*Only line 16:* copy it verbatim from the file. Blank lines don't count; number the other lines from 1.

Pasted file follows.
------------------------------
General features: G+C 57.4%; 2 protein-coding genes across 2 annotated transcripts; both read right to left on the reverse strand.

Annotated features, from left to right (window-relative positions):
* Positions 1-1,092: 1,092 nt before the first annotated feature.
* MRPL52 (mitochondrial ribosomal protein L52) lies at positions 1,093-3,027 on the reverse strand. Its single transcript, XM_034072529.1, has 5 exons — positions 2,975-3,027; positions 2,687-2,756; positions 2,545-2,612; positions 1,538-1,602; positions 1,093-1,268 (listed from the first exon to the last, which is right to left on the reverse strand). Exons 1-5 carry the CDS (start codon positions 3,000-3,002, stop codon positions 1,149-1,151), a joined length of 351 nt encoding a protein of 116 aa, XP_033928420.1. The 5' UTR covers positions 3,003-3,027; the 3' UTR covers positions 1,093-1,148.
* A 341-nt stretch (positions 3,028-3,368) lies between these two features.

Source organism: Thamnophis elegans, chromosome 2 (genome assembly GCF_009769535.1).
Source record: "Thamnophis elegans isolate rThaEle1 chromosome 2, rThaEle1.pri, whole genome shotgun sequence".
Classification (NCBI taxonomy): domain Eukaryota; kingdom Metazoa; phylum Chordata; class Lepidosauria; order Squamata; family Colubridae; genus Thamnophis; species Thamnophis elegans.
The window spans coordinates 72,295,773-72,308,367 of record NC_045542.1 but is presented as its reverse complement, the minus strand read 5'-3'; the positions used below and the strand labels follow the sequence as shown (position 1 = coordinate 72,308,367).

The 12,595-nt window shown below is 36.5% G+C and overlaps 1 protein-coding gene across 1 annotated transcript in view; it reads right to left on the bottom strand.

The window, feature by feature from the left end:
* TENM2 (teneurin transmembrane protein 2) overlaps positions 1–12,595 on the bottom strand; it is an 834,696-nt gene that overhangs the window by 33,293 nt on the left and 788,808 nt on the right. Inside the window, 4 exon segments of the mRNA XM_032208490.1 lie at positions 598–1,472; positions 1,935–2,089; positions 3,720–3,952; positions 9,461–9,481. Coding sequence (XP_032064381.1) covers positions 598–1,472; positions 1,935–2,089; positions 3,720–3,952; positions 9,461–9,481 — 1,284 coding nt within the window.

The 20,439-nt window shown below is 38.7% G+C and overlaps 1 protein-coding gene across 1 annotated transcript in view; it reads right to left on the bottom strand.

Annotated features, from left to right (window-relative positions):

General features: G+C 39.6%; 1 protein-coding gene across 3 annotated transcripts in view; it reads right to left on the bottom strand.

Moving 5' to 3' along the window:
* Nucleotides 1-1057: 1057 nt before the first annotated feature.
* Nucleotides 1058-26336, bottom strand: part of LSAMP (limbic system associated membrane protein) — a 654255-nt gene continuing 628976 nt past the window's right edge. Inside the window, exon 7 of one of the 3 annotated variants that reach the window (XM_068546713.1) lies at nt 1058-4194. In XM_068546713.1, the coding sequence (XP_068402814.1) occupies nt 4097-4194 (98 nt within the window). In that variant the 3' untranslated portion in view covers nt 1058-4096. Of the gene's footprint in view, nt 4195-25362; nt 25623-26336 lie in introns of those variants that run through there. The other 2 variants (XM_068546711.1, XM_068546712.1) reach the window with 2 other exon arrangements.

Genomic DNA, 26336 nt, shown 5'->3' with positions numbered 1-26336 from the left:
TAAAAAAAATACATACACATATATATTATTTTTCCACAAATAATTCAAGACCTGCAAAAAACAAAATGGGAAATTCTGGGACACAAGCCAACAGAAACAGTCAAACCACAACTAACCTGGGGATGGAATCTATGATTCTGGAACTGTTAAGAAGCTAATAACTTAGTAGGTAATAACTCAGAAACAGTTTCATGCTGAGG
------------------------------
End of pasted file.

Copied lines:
Moving 5' to 3' along the window: